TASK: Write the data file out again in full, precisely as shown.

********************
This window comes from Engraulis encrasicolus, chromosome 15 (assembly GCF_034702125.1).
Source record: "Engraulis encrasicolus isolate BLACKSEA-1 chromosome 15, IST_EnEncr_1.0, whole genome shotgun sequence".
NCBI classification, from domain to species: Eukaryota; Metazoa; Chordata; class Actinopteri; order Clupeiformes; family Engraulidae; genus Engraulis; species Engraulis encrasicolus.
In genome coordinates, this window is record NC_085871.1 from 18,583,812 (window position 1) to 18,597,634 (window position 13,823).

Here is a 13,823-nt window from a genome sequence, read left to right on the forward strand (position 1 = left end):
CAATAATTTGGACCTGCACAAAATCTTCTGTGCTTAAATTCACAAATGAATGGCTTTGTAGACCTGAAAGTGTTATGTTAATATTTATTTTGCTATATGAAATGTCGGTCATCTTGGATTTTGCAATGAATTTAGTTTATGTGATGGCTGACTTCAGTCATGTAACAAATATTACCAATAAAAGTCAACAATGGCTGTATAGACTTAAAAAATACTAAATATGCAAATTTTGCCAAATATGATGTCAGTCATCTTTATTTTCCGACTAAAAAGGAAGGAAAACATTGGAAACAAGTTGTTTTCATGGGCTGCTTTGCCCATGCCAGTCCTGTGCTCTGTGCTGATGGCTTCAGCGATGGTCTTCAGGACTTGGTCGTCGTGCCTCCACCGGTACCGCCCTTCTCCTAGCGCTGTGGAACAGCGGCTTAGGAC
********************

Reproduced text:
This window comes from Engraulis encrasicolus, chromosome 15 (assembly GCF_034702125.1).
Source record: "Engraulis encrasicolus isolate BLACKSEA-1 chromosome 15, IST_EnEncr_1.0, whole genome shotgun sequence".
NCBI classification, from domain to species: Eukaryota; Metazoa; Chordata; class Actinopteri; order Clupeiformes; family Engraulidae; genus Engraulis; species Engraulis encrasicolus.
In genome coordinates, this window is record NC_085871.1 from 18,583,812 (window position 1) to 18,597,634 (window position 13,823).

Here is a 13,823-nt window from a genome sequence, read left to right on the forward strand (position 1 = left end):
CAATAATTTGGACCTGCACAAAATCTTCTGTGCTTAAATTCACAAATGAATGGCTTTGTAGACCTGAAAGTGTTATGTTAATATTTATTTTGCTATATGAAATGTCGGTCATCTTGGATTTTGCAATGAATTTAGTTTATGTGATGGCTGACTTCAGTCATGTAACAAATATTACCAATAAAAGTCAACAATGGCTGTATAGACTTAAAAAATACTAAATATGCAAATTTTGCCAAATATGATGTCAGTCATCTTTATTTTCCGACTAAAAAGGAAGGAAAACATTGGAAACAAGTTGTTTTCATGGGCTGCTTTGCCCATGCCAGTCCTGTGCTCTGTGCTGATGGCTTCAGCGATGGTCTTCAGGACTTGGTCGTCGTGCCTCCACCGGTACCGCCCTTCTCCTAGCGCTGTGGAACAGCGGCTTAGGAC